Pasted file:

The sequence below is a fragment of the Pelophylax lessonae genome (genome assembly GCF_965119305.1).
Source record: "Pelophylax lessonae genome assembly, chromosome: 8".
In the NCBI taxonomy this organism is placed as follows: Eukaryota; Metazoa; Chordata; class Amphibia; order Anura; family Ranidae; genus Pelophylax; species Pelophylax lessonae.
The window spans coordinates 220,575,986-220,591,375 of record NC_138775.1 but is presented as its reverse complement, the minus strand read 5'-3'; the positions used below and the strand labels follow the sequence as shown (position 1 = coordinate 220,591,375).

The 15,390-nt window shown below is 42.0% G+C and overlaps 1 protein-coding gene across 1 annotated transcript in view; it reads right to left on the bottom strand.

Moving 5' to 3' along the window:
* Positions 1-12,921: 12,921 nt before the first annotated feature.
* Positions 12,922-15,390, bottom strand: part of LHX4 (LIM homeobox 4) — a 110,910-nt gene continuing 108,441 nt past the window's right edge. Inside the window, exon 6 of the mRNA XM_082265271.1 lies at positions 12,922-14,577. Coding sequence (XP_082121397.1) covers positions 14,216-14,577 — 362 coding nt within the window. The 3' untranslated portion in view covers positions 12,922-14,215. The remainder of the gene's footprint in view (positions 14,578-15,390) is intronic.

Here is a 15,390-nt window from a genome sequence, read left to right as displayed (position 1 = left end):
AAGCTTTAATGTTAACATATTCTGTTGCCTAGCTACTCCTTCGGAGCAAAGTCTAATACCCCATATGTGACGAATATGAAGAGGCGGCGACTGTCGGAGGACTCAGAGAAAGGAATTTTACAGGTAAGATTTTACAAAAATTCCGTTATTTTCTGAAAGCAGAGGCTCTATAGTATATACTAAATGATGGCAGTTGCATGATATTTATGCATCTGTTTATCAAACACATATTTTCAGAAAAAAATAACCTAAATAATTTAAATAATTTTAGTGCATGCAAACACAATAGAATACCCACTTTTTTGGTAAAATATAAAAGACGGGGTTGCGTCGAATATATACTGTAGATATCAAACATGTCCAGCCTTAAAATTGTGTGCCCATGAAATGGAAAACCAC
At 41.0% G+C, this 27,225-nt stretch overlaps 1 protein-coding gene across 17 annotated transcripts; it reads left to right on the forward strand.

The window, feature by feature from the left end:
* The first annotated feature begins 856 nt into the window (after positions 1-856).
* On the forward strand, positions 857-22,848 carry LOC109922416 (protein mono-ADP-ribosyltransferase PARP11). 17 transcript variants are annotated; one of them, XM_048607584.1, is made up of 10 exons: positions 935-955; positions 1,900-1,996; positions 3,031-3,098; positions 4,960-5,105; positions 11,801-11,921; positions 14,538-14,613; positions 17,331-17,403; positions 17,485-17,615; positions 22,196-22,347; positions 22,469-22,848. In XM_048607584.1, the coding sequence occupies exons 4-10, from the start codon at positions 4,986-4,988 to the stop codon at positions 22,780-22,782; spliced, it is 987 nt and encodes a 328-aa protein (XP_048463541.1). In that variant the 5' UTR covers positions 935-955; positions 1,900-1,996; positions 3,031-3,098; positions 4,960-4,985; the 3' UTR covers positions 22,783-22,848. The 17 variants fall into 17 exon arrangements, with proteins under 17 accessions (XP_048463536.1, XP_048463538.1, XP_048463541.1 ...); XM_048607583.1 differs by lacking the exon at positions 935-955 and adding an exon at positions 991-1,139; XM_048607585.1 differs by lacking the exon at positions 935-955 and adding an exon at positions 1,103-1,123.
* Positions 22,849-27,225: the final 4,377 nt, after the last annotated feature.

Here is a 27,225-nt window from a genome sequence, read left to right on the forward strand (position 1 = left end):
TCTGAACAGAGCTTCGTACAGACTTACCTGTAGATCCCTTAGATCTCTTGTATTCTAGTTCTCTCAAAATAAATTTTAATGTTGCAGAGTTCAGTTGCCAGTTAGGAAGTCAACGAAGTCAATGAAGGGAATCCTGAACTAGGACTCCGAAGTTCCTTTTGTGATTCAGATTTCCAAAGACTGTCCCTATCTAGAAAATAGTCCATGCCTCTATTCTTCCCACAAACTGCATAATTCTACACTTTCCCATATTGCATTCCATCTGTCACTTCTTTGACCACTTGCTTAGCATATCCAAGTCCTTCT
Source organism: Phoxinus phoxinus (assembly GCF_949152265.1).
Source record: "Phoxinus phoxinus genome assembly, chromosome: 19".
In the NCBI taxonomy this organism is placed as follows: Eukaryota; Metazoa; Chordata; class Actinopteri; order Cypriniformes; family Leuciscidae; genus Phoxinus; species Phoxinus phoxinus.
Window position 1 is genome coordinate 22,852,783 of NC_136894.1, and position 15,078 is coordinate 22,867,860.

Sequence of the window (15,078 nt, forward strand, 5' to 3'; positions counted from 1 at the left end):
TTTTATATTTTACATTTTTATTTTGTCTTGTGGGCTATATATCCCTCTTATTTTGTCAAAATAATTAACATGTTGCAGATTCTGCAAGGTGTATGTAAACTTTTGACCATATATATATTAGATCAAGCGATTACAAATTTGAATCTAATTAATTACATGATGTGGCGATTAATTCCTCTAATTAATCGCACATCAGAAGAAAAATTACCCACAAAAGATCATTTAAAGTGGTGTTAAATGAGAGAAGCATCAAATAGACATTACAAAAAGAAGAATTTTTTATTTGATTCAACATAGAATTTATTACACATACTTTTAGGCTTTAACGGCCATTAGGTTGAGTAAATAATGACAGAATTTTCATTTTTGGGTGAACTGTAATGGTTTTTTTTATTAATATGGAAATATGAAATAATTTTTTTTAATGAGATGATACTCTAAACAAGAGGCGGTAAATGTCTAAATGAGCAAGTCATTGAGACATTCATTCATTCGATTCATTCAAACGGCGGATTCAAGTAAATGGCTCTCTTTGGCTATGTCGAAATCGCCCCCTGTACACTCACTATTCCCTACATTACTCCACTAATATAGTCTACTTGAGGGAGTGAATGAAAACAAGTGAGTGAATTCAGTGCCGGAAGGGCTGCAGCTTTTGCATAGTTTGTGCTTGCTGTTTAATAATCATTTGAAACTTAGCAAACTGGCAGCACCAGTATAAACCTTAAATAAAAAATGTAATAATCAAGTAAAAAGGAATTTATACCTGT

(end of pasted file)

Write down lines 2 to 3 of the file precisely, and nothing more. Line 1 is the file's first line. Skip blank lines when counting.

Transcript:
Source record: "Pelophylax lessonae genome assembly, chromosome: 8".
In the NCBI taxonomy this organism is placed as follows: Eukaryota; Metazoa; Chordata; class Amphibia; order Anura; family Ranidae; genus Pelophylax; species Pelophylax lessonae.